Wednesday, May 25, 2011

Why cloud computing will NOT fail

Last year at school we had an IT retreat and each member of the department made a 5 minute presentation about a subject of choice.  We had presentations about Web 2.0, 1:1 laptop programmes and robotics as well as one about why (in his opinion) cloud computing would fail.  Only months after that I attended the Google Teacher Academy in London and on my return to school we started using Google Apps for Education with our Grade 4s and 5s initially, and then with a roll out to the Middle School and to any other classes that wanted to use it.  Teachers were given support for blogging and using Google Docs and just-in-time training for any Web 2.0 tools that they wanted to use to embed into their blogs.  As I reflect back on this year the impact has been huge - teachers have gradually taken control of how these tools are used in their own classes and how they communicate with parents using them.  As a result I've decided I will change the student website to a "resources only" website next year, everything the students are producing can easily be showcased on the class blogs.

The Horizon Report K-12 lists cloud computing as one of the technologies most likely to have a large impact on teaching and learning over the coming year.  Partly this is because of the fact that it is saving schools money and resources by providing storage and services to internet users without the need to invest in and support physical machines.  As IT coordinator in my previous school a large part of my budget was taken up each year on software, this year I've seen our department spend less than $400 on software.  Students have created multimedia, used email, created documents and presentations and started their own blogs/ePortfolios all using a browser.  One great advantage we have seen is that students can start working on something at school and continue accessing their work at home.  Another advantage has been the collaboration we have seen with the introduction of Google Docs.  Our teachers have noticed that we can now be much more flexible than before, as we are not limited by the times students are physically present in the computer lab, and as as result students have become much more creative and have real choices about what they use to show what they know.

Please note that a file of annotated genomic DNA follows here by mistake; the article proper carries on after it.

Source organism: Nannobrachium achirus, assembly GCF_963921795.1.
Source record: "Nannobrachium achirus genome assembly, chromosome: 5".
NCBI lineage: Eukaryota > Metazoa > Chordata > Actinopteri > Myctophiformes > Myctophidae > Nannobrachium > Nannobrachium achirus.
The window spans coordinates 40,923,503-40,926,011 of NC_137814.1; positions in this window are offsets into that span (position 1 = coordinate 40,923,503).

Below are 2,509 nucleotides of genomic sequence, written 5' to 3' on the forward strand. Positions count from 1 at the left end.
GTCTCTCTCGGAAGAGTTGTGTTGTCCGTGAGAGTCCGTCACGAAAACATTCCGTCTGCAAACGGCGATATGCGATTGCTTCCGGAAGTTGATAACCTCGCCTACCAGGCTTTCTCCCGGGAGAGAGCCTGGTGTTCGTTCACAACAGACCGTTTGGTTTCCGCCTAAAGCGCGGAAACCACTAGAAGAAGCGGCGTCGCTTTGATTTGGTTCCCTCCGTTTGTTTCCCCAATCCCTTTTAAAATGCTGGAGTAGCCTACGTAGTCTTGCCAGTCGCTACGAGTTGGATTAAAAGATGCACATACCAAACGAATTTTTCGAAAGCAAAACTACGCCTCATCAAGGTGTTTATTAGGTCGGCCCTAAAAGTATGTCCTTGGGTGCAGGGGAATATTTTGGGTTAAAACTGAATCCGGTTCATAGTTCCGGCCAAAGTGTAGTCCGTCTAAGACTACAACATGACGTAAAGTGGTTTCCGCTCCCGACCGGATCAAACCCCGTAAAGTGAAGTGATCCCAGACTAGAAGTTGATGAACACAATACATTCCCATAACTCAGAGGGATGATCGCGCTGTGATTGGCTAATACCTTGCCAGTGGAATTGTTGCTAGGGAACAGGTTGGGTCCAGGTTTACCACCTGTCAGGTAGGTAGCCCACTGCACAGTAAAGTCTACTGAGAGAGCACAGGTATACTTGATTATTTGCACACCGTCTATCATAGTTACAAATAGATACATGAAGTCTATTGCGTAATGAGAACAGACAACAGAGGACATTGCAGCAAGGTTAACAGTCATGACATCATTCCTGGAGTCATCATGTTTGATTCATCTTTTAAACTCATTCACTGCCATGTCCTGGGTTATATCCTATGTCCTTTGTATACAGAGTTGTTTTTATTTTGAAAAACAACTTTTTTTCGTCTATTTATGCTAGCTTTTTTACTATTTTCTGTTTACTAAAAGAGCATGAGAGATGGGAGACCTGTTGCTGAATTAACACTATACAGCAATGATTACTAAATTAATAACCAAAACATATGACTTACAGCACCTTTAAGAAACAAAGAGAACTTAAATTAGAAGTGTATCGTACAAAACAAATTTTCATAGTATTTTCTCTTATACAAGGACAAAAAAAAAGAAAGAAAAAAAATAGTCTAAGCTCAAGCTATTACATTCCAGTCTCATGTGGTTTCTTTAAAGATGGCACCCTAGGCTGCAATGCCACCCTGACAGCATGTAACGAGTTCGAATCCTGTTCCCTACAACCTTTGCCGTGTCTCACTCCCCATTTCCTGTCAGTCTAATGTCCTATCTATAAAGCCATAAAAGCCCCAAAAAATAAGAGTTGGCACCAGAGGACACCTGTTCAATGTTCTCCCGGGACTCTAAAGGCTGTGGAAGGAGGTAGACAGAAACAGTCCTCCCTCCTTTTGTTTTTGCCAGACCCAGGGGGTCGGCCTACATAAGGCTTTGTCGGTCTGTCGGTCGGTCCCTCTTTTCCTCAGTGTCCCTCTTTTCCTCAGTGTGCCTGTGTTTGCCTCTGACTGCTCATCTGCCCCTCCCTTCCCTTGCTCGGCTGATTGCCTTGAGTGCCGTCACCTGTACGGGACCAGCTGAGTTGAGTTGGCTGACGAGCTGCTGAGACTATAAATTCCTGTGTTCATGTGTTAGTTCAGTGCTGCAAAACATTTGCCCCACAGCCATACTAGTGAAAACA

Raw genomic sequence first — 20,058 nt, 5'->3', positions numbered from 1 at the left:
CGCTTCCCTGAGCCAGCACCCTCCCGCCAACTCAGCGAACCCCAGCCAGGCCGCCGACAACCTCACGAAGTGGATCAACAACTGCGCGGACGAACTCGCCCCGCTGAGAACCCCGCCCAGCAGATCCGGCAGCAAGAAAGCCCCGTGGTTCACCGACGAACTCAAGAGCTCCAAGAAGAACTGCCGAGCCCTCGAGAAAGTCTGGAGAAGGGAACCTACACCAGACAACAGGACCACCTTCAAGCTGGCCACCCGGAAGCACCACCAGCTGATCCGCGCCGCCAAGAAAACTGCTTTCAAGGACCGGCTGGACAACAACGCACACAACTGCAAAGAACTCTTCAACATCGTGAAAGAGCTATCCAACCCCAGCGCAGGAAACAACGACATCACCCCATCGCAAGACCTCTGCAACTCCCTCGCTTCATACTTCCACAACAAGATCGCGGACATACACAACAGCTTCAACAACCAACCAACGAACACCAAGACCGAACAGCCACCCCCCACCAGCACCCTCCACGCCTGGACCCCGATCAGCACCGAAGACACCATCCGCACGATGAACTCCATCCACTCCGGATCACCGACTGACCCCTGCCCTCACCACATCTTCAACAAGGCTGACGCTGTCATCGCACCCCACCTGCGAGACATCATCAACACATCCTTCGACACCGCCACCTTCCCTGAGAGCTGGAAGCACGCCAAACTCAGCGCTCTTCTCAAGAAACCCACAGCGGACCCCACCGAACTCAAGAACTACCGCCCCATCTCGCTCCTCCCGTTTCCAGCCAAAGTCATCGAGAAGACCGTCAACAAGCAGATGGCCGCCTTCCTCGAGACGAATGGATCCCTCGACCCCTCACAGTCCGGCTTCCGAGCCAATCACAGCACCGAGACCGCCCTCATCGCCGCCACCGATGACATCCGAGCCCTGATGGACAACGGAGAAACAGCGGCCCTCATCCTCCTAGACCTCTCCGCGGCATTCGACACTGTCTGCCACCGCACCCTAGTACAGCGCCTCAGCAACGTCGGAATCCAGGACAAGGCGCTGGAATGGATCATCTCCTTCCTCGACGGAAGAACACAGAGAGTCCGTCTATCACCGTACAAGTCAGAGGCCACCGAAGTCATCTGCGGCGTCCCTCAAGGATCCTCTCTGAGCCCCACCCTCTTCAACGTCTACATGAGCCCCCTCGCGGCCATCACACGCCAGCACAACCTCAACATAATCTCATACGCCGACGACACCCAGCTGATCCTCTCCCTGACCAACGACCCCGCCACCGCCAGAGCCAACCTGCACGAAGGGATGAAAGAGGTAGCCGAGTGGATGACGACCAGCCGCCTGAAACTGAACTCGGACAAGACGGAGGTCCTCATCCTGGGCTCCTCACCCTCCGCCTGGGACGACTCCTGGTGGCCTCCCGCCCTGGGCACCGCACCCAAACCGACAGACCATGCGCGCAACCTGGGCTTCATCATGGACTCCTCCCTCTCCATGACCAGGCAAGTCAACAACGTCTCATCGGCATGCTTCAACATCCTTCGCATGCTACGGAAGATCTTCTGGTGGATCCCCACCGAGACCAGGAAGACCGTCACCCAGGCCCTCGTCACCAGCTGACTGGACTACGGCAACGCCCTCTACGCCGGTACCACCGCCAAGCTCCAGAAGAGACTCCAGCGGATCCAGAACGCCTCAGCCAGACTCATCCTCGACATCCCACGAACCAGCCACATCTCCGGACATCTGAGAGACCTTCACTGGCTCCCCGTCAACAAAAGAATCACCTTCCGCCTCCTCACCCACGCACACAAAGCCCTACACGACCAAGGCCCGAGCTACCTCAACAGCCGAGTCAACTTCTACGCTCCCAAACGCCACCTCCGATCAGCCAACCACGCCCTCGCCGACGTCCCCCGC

Photo Credit: Descending Clouds by Gary Hayes AttributionNoncommercialNo Derivative Works 


  1. Good post! The cloud can drastically change the way we teach and learn.

  2. Our school has had a similar reduction in the amount spent on software, now that students are able to present their learning in appropriate ways using web tools. We have however begun spending on subscriptions to sites like Edublogs, Toondoo Spaces, Glogster and Voicethread as they provide worthwhile environments for learning. Our teachers are also seeing the value of the students cloud based learning - no more tedious sessions of students watching endless PowerPoint presentations. They can view inquiries via the class blog in their own time, and are able to reflect and comment appropriately.

  3. Hi Linda,
    We have started looking at subscriptions too as well as the education versions of some of these tools such as Glogster. This year we have a subscription for Animoto and we have investigated one for VoiceThread. However most of the time we have found that we have everything we need if each class creates its own log-in to the tools, or if the students log in using their Google Apps for Education accounts. We also publish their work on class blogs and the Grades 4 and 5 students have their own blogs which they use as ePortfolios, so they view and comment on each other's work and they reflect on their own. We still do some class presentations of course - but they look different now as students have a lot more choice of tools they can use.